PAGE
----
9 a.m. until 3 p.m., or April 28, noon until 3 p.m. Admission to the sale is free.

April 28
The Jefferson Chapter of the Virginia Native Plant Society hosts its plant sale 1 until 3 p.m., at the Ivy Creek Natural Area barn, 1780 Earleysville Road, Charlottesville, Va. 

May 2-4
The Lewis Ginter Botanical Garden in Henrico County, Va., hosts its three-day spring plant sale. A wide selection of plants will be available from numerous small and local vendors. See the website for sale hours. Admission to the sale is free. 

May 11
The Prince William Wildflower Society, a chapter of the Virginia Native Plant Society, hosts its native-plant sale 9 a.m. until noon at Bethel Evangelical Lutheran Church, 8712 Plantation Lane, Manassas, Va.

The Virginia Beach Master Gardeners? spring plant sale is scheduled 9 a.m. until 1 p.m. at the Virginia Beach Farmers Market at the corner of Dam Neck and Princess Anne roads.

May 18
The Master Gardeners of Prince William will sell plants 9 a.m. until noon at The Teaching Garden, 9535 Linton Hall Road, Bristow, Va. While you?re there, find out about the unique learning opportunities available at the garden. 

This is by no means a comprehensive list. Please add any events we left off in the comments section below. Happy planting!

This entry was posted in Chesapeake Bay, Gardens, Native Plants, Plant More Plants and tagged in plant sales | Leave a comment.

Top 10 Bay-Friendly Gifts

Help the bay with a Be the Bay T-Shirt. Photo from

Darling birdhouses at Merrifield Garden Center. Photo by Merrifield Garden Center.

A special coffee roast, in honor of the James River. Photo from

Rain chains are prettier than downspouts. Photo from

Selecting gifts for your Chesapeake Bay-loving friends need not be difficult! Here are our top 10 bay-centric gifts:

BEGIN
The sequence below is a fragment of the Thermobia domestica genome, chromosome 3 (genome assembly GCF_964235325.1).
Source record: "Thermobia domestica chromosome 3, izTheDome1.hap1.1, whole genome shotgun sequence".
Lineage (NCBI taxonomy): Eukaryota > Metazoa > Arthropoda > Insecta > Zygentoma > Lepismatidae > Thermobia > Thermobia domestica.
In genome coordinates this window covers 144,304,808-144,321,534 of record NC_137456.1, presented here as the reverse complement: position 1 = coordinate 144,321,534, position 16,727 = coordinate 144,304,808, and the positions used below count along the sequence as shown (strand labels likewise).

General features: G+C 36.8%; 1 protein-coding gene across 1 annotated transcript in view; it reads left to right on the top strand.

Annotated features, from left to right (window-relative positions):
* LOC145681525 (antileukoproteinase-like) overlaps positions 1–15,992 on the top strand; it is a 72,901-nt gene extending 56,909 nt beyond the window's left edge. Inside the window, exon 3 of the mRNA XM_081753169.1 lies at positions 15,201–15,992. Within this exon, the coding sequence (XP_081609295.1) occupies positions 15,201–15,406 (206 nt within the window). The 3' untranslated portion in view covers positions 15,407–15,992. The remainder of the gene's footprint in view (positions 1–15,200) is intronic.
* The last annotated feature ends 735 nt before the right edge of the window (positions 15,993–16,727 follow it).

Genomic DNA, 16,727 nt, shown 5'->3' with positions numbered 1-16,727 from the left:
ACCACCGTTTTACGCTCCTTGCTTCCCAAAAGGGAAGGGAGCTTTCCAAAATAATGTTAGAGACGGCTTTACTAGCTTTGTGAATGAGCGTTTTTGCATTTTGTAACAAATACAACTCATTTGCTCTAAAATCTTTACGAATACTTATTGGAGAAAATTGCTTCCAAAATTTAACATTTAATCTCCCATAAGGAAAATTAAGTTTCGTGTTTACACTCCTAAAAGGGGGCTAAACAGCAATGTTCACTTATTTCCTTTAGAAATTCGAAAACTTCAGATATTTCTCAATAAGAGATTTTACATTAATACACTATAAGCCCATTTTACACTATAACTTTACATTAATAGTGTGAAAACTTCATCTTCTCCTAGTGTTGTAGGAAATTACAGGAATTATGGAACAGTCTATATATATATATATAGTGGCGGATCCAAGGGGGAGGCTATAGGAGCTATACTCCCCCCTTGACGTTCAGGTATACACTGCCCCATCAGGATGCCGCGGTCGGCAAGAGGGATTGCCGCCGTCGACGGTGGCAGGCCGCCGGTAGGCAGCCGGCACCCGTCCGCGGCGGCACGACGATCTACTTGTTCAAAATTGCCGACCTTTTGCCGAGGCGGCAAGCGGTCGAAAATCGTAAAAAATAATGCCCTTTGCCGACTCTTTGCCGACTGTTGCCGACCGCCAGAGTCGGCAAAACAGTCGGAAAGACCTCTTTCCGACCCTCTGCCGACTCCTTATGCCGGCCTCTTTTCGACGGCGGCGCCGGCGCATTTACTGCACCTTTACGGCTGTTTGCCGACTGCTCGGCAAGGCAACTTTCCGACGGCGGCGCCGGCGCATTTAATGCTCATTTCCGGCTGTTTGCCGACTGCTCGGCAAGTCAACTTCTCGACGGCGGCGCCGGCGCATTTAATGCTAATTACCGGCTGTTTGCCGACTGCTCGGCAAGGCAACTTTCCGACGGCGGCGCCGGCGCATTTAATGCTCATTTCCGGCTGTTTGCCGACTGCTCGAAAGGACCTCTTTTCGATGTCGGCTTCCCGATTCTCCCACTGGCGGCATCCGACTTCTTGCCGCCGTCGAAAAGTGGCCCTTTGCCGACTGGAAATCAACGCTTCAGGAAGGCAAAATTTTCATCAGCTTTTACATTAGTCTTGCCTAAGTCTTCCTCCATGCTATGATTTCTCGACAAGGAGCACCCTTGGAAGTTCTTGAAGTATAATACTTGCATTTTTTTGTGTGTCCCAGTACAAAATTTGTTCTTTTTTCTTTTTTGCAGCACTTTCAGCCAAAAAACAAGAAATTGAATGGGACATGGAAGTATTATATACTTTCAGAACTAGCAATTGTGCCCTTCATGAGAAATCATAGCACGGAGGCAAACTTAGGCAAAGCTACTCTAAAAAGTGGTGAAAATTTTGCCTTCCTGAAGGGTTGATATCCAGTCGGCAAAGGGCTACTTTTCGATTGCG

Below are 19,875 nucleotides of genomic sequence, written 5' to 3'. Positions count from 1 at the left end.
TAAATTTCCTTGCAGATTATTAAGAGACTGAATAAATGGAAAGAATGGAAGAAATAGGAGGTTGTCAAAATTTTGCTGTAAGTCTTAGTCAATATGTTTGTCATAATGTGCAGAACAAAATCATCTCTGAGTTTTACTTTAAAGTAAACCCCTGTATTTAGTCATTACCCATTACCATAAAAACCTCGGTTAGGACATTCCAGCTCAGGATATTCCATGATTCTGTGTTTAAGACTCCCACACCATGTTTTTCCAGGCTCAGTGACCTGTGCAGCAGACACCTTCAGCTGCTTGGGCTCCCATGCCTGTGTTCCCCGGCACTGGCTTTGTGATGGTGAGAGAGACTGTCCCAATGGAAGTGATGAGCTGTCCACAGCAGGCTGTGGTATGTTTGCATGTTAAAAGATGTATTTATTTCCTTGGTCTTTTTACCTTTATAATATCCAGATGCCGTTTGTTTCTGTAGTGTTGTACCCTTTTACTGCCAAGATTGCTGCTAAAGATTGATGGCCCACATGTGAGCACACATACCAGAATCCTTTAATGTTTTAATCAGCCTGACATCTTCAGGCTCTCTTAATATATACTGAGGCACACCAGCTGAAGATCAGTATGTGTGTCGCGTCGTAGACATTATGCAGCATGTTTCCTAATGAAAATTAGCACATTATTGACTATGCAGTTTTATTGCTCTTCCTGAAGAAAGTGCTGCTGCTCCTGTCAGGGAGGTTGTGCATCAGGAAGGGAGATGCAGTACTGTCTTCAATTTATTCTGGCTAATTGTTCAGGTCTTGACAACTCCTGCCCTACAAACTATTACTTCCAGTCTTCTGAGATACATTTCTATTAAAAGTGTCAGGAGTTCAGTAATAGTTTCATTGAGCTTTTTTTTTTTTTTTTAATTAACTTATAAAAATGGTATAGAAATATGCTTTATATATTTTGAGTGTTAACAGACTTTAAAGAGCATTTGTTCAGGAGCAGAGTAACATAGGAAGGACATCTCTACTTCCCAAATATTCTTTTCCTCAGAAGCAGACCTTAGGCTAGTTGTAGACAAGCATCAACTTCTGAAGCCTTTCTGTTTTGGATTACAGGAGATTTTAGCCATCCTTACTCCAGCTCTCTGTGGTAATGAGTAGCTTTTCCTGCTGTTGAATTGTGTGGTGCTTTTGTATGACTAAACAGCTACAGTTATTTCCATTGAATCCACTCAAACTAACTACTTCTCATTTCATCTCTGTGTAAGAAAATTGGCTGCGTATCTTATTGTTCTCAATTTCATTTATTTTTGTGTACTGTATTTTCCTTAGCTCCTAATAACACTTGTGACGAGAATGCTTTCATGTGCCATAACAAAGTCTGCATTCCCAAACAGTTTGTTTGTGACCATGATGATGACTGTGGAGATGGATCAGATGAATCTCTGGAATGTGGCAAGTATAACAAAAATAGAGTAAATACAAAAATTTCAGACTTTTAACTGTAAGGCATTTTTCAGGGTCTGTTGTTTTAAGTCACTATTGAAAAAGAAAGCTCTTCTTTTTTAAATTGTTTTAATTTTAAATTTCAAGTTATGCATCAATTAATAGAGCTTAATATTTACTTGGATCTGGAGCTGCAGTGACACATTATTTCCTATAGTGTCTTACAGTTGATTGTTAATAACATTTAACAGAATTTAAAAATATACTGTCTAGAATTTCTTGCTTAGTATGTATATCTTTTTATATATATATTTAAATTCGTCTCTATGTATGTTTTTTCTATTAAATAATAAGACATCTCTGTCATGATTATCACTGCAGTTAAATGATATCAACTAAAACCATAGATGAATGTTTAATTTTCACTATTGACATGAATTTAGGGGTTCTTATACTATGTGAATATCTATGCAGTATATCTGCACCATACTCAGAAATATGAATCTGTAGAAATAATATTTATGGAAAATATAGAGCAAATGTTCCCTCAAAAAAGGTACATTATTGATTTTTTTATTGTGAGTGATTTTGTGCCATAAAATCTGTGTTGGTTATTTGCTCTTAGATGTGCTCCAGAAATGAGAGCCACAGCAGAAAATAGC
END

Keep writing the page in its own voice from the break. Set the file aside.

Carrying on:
1) "Lynnhaven River, Restoring a Legend" - This new book by the folks at Lynnhaven River Now tells the story of the cherished river through photos and personal narratives. It's a coffee table book that surely won?t collect dust on the coffee table. Click here for purchase information.
2) "Peace, Love & Oysters" T-Shirt - These sweet shirts by Be the Bay are perfect for river lovers. Plus, 10 percent of each purchase goes toward bay restoration projects.
3) Membership to a local botanical garden or nature center - Give your loved one year-round planting inspiration with unlimited access to botanical gardens and nature centers. Hint, hint: The Irvine Nature Center is offering a family membership for $32 on Living Social. Buy it before the deal ends tonight! 
4) Gift cards to locally owned garden centers - Many of Plant More Plants? business partners are small and locally owned. We heard Colesville Nursery is giving 10 percent off gift card purchases this week. More Plants. Less Runoff. Healthier Bay.
5) Swanky birdhouses - Who says birds can't live in luxury, too? These sustainably made birdhouses should please feathered friends this winter. And you'll have the pleasure of watching them from afar. Merrifield Garden Centers are stocking the birdhouses.
6) "The Flora of Virginia" - The ultimate manual of Virginia plants is fresh from the publisher! It's an update to the only other flora Virginia's ever had, which was published a mere 250 years ago. Be sure to get a first-run copy while supplies last. 
7) Annual membership to a local organization - The bay watershed is home to many organizations doing important work to keep our waters healthy. Consider the Potomac Riverkeeper, Blue Water Baltimore, Anacostia Watershed Society, Friends of the Rappahannock and Friends of the Lower Appomattox, to name just a few.
8) Composting supplies - Even in winter, you can begin building better soil and lessening the burden on landfills. Local city or county governments often sell composting bins to residents for a discount. For example, Arlington County sells Presto bins to residents at only $20 a pop. Make sure you have enough wrapping paper for these babies!
9) James River Blend Coffee - Great coffee starts with clean water. Blanchard?s, a small, family-owned roaster based in Richmond, has joined with the James River Association to create a special blend for America's founding river. A portion of the proceeds from each bag sold supports the JRA.
10) Rain barrels and rain chains - Our friend Kim Usry at H2O Collect reminds us these make wonderful gifts! Check out for cool rainwater-harvesting tools. 
This entry was posted in Chesapeake Bay, Gardens, Plant More Plants and tagged in gifts, plant lovers, colesville nursery, irvine nature center, james river association, h2o collect, lynnhaven river now, blanchard's, merrifield garden center, be the bay, flora of virginia | Leave a comment.

Plant More Plants Contacts:

Julie Buchanan
Public Relations Specialist
804-371-2072 (fax)